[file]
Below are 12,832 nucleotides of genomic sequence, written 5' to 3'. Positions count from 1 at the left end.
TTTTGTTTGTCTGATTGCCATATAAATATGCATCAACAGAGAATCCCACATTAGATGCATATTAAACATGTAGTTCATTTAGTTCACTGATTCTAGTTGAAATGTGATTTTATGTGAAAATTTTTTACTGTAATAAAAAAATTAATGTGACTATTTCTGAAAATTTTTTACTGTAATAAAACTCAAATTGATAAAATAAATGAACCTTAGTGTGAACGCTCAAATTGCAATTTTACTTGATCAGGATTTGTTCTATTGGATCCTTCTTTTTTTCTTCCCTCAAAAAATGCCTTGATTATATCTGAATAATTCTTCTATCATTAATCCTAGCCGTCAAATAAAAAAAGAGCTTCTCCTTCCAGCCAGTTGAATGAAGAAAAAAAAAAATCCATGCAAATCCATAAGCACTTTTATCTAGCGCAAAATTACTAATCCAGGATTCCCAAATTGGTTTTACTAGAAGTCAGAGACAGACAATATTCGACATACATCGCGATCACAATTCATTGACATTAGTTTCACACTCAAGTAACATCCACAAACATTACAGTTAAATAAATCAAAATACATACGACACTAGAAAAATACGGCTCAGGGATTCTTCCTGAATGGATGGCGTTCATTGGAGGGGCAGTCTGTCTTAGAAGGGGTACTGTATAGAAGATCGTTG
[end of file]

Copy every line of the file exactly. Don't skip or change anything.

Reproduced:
Below are 12,832 nucleotides of genomic sequence, written 5' to 3'. Positions count from 1 at the left end.
TTTTGTTTGTCTGATTGCCATATAAATATGCATCAACAGAGAATCCCACATTAGATGCATATTAAACATGTAGTTCATTTAGTTCACTGATTCTAGTTGAAATGTGATTTTATGTGAAAATTTTTTACTGTAATAAAAAAATTAATGTGACTATTTCTGAAAATTTTTTACTGTAATAAAACTCAAATTGATAAAATAAATGAACCTTAGTGTGAACGCTCAAATTGCAATTTTACTTGATCAGGATTTGTTCTATTGGATCCTTCTTTTTTTCTTCCCTCAAAAAATGCCTTGATTATATCTGAATAATTCTTCTATCATTAATCCTAGCCGTCAAATAAAAAAAGAGCTTCTCCTTCCAGCCAGTTGAATGAAGAAAAAAAAAAATCCATGCAAATCCATAAGCACTTTTATCTAGCGCAAAATTACTAATCCAGGATTCCCAAATTGGTTTTACTAGAAGTCAGAGACAGACAATATTCGACATACATCGCGATCACAATTCATTGACATTAGTTTCACACTCAAGTAACATCCACAAACATTACAGTTAAATAAATCAAAATACATACGACACTAGAAAAATACGGCTCAGGGATTCTTCCTGAATGGATGGCGTTCATTGGAGGGGCAGTCTGTCTTAGAAGGGGTACTGTATAGAAGATCGTTG